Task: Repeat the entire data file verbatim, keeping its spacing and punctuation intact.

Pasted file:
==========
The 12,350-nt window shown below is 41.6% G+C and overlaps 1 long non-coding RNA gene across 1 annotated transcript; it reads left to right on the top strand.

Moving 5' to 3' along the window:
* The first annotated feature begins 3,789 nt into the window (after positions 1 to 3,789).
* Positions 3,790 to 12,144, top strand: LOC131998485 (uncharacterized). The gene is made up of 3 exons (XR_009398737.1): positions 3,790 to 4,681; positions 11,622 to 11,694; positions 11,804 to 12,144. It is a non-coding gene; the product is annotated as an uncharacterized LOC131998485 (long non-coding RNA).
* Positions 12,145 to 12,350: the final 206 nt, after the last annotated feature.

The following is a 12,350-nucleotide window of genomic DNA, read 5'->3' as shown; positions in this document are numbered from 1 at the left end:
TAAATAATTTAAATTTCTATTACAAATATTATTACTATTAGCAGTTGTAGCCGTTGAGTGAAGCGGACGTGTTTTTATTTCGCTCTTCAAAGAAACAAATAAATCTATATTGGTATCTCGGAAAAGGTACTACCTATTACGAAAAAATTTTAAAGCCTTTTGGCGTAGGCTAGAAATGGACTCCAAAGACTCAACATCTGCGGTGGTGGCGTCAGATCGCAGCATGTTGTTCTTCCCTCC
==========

The 12,350-nt window shown below is 41.6% G+C and overlaps 1 long non-coding RNA gene across 1 annotated transcript; it reads left to right on the top strand.

Moving 5' to 3' along the window:
* The first annotated feature begins 3,789 nt into the window (after positions 1 to 3,789).
* Positions 3,790 to 12,144, top strand: LOC131998485 (uncharacterized). The gene is made up of 3 exons (XR_009398737.1): positions 3,790 to 4,681; positions 11,622 to 11,694; positions 11,804 to 12,144. It is a non-coding gene; the product is annotated as an uncharacterized LOC131998485 (long non-coding RNA).
* Positions 12,145 to 12,350: the final 206 nt, after the last annotated feature.

The following is a 12,350-nucleotide window of genomic DNA, read 5'->3' as shown; positions in this document are numbered from 1 at the left end:
TAAATAATTTAAATTTCTATTACAAATATTATTACTATTAGCAGTTGTAGCCGTTGAGTGAAGCGGACGTGTTTTTATTTCGCTCTTCAAAGAAACAAATAAATCTATATTGGTATCTCGGAAAAGGTACTACCTATTACGAAAAAATTTTAAAGCCTTTTGGCGTAGGCTAGAAATGGACTCCAAAGACTCAACATCTGCGGTGGTGGCGTCAGATCGCAGCATGTTGTTCTTCCCTCC